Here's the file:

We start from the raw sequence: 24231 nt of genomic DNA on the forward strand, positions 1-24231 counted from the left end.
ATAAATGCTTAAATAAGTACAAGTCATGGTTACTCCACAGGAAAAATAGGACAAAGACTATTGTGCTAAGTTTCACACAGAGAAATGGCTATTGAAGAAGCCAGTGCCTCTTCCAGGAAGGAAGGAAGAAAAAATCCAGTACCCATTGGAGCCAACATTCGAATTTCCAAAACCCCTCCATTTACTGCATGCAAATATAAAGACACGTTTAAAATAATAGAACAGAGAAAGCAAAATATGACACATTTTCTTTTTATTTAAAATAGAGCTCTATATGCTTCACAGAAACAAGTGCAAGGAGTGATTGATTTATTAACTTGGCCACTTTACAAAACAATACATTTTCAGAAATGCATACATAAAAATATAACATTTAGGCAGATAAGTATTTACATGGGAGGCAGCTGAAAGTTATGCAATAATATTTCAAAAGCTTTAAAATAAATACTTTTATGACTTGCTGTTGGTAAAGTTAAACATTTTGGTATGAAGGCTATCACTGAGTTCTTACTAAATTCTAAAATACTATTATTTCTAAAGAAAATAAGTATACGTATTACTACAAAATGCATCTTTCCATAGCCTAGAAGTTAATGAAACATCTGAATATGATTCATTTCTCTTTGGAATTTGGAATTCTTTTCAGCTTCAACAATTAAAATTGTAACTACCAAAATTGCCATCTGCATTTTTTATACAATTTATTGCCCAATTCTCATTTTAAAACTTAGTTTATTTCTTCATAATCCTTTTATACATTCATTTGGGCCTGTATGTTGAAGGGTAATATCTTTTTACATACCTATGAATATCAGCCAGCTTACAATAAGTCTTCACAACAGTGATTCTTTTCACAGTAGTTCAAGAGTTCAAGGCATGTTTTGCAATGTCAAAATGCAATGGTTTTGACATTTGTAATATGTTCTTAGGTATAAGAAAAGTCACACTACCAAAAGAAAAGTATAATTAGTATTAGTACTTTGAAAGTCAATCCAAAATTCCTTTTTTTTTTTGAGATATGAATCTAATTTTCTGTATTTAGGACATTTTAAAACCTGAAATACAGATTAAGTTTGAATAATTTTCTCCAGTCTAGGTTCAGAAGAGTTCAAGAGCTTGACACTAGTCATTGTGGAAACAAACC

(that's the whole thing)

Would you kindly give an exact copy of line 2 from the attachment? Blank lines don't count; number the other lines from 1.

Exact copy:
ATAAATGCTTAAATAAGTACAAGTCATGGTTACTCCACAGGAAAAATAGGACAAAGACTATTGTGCTAAGTTTCACACAGAGAAATGGCTATTGAAGAAGCCAGTGCCTCTTCCAGGAAGGAAGGAAGAAAAAATCCAGTACCCATTGGAGCCAACATTCGAATTTCCAAAACCCCTCCATTTACTGCATGCAAATATAAAGACACGTTTAAAATAATAGAACAGAGAAAGCAAAATATGACACATTTTCTTTTTATTTAAAATAGAGCTCTATATGCTTCACAGAAACAAGTGCAAGGAGTGATTGATTTATTAACTTGGCCACTTTACAAAACAATACATTTTCAGAAATGCATACATAAAAATATAACATTTAGGCAGATAAGTATTTACATGGGAGGCAGCTGAAAGTTATGCAATAATATTTCAAAAGCTTTAAAATAAATACTTTTATGACTTGCTGTTGGTAAAGTTAAACATTTTGGTATGAAGGCTATCACTGAGTTCTTACTAAATTCTAAAATACTATTATTTCTAAAGAAAATAAGTATACGTATTACTACAAAATGCATCTTTCCATAGCCTAGAAGTTAATGAAACATCTGAATATGATTCATTTCTCTTTGGAATTTGGAATTCTTTTCAGCTTCAACAATTAAAATTGTAACTACCAAAATTGCCATCTGCATTTTTTATACAATTTATTGCCCAATTCTCATTTTAAAACTTAGTTTATTTCTTCATAATCCTTTTATACATTCATTTGGGCCTGTATGTTGAAGGGTAATATCTTTTTACATACCTATGAATATCAGCCAGCTTACAATAAGTCTTCACAACAGTGATTCTTTTCACAGTAGTTCAAGAGTTCAAGGCATGTTTTGCAATGTCAAAATGCAATGGTTTTGACATTTGTAATATGTTCTTAGGTATAAGAAAAGTCACACTACCAAAAGAAAAGTATAATTAGTATTAGTACTTTGAAAGTCAATCCAAAATTCCTTTTTTTTTTTGAGATATGAATCTAATTTTCTGTATTTAGGACATTTTAAAACCTGAAATACAGATTAAGTTTGAATAATTTTCTCCAGTCTAGGTTCAGAAGAGTTCAAGAGCTTGACACTAGTCATTGTGGAAACAAACC